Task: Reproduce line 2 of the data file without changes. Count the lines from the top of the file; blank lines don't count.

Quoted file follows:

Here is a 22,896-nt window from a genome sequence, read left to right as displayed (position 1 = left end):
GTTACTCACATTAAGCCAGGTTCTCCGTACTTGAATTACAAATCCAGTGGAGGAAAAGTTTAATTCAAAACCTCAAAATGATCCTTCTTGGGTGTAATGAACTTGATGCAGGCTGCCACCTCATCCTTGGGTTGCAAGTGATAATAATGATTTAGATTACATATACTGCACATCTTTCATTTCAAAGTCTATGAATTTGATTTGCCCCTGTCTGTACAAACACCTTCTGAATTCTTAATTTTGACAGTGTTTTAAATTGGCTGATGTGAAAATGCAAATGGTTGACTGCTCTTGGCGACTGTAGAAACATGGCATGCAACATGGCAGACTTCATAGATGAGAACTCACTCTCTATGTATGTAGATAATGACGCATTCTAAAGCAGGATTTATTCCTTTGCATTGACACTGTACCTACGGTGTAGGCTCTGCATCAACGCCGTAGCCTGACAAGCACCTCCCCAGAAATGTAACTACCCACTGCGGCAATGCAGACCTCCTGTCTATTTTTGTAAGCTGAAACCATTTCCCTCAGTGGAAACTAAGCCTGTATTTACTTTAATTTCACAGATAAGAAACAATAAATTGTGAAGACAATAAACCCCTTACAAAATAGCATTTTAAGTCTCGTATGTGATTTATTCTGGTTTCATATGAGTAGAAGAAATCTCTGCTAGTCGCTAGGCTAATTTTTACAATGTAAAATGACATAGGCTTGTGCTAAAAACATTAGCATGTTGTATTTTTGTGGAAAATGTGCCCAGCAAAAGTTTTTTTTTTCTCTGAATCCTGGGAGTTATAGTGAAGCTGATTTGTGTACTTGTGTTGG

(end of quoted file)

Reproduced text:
GTTACTCACATTAAGCCAGGTTCTCCGTACTTGAATTACAAATCCAGTGGAGGAAAAGTTTAATTCAAAACCTCAAAATGATCCTTCTTGGGTGTAATGAACTTGATGCAGGCTGCCACCTCATCCTTGGGTTGCAAGTGATAATAATGATTTAGATTACATATACTGCACATCTTTCATTTCAAAGTCTATGAATTTGATTTGCCCCTGTCTGTACAAACACCTTCTGAATTCTTAATTTTGACAGTGTTTTAAATTGGCTGATGTGAAAATGCAAATGGTTGACTGCTCTTGGCGACTGTAGAAACATGGCATGCAACATGGCAGACTTCATAGATGAGAACTCACTCTCTATGTATGTAGATAATGACGCATTCTAAAGCAGGATTTATTCCTTTGCATTGACACTGTACCTACGGTGTAGGCTCTGCATCAACGCCGTAGCCTGACAAGCACCTCCCCAGAAATGTAACTACCCACTGCGGCAATGCAGACCTCCTGTCTATTTTTGTAAGCTGAAACCATTTCCCTCAGTGGAAACTAAGCCTGTATTTACTTTAATTTCACAGATAAGAAACAATAAATTGTGAAGACAATAAACCCCTTACAAAATAGCATTTTAAGTCTCGTATGTGATTTATTCTGGTTTCATATGAGTAGAAGAAATCTCTGCTAGTCGCTAGGCTAATTTTTACAATGTAAAATGACATAGGCTTGTGCTAAAAACATTAGCATGTTGTATTTTTGTGGAAAATGTGCCCAGCAAAAGTTTTTTTTTTCTCTGAATCCTGGGAGTTATAGTGAAGCTGATTTGTGTACTTGTGTTGG